Quinton de Kock’s failure with the bat proved a blessing in disguise for South Africa in the ODI series against Australia, writes JON CARDINELLI.
The Proteas beat Australia on Wednesday to take an unassailable 2-0 lead in the three-game ODI series. The result as well as the performance would have pleased coach Mark Boucher – who has been charged with reshaping the attitude of this side.
The Proteas made a strong statement when they won the first game of the series by 74 runs. All the talk in the buildup was about Quinton de Kock carrying the team’s hopes of success. When the captain was dismissed cheaply, however, the Proteas managed to crack on and post a formidable total of 291.
Keshav Maharaj summed up the mindset of the team when he fronted the media ahead of the second game. De Kock will be a key man for South Africa across all three formats for the foreseeable future. It’s good to know, however, that the likes of Heinrich Klaasen and David Miller also have the ability to bat the Proteas into game-winning positions, as they did in Paarl.
‘I think we’re coming out of the phase when it’s a one-man team,’ Maharaj said. ‘We play together as a team. Everyone is putting their hand up in various games, which is very important for us going forward.’
The bowlers certainly fired – as individuals and as a unit – in the first fixture of the series. Lungi Ngidi picked up three wickets, but there’s little doubt that the decision to go with two spinners – Maharaj and Tabraiz Shamsi – lent the attack more variety and potency.
David Warner and Aaron Finch went after the South African bowlers in the first powerplay at the Mangaung Oval. The Proteas showed remarkable skill and mettle to pull things back and limit Australia to 271.
Ngidi was once again the pick of the bowlers at the Mangaung Oval, finishing with career-best figures of 6-58. While the Proteas were without Kagiso Rabada – the leader of their attack – they managed to keep the pressure on the batsmen.
Ngidi and Anrich Nortje rattled the Aussie top order with a series of short and aggressive deliveries. Ngidi picked up the prize scalps of Warner, Steve Smith and Marnus Labuschagne in relatively quick succession.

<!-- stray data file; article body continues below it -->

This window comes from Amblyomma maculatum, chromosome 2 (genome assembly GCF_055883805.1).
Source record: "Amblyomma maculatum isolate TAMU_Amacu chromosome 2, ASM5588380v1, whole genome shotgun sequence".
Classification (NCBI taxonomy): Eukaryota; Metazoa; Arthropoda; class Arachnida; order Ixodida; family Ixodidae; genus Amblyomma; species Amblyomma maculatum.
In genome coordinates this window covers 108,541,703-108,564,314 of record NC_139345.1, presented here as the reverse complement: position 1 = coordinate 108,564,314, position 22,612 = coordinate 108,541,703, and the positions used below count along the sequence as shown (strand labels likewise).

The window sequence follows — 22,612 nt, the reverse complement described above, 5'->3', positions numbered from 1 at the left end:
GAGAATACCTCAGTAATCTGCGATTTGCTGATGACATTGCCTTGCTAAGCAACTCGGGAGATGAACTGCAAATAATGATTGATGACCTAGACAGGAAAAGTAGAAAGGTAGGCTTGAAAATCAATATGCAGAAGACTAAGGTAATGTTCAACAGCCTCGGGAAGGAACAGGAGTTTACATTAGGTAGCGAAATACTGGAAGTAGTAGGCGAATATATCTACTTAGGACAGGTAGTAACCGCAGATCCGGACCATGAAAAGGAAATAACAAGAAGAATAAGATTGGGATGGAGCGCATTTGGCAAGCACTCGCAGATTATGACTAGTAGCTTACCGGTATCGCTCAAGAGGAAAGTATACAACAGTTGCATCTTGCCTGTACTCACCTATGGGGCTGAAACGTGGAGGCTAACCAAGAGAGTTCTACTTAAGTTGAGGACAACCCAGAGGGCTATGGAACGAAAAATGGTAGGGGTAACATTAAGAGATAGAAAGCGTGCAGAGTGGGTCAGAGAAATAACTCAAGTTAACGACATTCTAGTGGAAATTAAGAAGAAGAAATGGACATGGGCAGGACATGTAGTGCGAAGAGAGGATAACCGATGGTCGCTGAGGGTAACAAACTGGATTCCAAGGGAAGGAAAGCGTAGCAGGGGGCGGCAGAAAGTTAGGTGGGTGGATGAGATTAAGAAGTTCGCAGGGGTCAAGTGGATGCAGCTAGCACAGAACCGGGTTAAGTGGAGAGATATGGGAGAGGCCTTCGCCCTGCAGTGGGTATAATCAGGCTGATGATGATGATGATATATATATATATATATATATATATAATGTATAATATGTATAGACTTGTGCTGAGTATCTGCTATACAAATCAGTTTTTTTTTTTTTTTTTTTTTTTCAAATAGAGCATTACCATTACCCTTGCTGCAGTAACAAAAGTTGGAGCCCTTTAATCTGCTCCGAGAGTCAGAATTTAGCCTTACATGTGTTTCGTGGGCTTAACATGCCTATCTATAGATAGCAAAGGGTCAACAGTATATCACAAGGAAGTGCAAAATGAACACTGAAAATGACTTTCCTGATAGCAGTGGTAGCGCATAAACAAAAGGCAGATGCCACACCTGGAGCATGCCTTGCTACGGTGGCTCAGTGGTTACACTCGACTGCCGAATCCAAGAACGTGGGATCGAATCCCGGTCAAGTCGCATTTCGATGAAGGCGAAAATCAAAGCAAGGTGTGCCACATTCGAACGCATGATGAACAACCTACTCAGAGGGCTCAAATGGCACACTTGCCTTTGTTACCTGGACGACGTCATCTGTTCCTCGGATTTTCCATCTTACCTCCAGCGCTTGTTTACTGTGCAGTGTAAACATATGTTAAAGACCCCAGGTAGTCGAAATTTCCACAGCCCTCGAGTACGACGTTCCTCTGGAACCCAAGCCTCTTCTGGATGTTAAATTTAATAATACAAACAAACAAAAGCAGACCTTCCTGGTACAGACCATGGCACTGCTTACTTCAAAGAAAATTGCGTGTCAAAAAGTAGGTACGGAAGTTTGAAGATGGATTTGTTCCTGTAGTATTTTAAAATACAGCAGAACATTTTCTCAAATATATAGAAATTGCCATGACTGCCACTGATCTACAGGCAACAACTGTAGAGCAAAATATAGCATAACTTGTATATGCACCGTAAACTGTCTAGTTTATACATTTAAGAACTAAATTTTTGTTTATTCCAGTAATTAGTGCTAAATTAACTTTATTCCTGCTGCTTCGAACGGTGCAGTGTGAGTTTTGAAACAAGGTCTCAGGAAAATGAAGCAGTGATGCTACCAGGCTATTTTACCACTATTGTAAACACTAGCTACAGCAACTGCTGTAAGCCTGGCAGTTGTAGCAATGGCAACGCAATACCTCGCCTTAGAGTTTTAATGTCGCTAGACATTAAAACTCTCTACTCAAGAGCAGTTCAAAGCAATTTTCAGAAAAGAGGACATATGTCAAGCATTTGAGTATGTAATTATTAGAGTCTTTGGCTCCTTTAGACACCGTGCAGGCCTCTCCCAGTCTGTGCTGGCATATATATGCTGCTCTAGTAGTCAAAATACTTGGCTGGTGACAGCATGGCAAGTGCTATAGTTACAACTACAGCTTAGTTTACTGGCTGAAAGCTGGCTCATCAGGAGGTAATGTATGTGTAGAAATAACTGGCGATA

The Proteas went into the second innings of the match in a powerful position. Crucially, they didn’t panic after De Kock was dismissed by Mitchell Starc for a duck.
Janneman Malan and Jon-Jon Smuts showed terrific patience and application to lay a platform. Subsequently, Malan and Klaasen, and then Malan and Miller clubbed together for a significant partnership.
Boucher would have been pleased to see other players taking responsibility. De Kock got a lot right in terms of his bowling changes and field placings. When he failed with the bat, several others took it upon themselves to win the match for South Africa.
I’m not suggesting that Boucher has got all the answers after one series victory against Australia. What the coach will know is that several other batsmen can step up when De Kock is dismissed early.
The limited-overs squad will be strengthened by the inclusion of Faf du Plessis, Rassie van der Dussen, Temba Bavuma and possibly AB de Villiers down the line. Some might see that as a problem, given the impressive displays by Klaasen, Malan and others in recent games. Boucher, on the other hand, will surely welcome that sort of selection headache.
Boucher will also know that Ngidi has what it takes to lead the attack in the absence of Rabada. The inclusion of two spinners – and a wrist- spinner in particular – could benefit the team when it competes at the T20 World Cup later this year.
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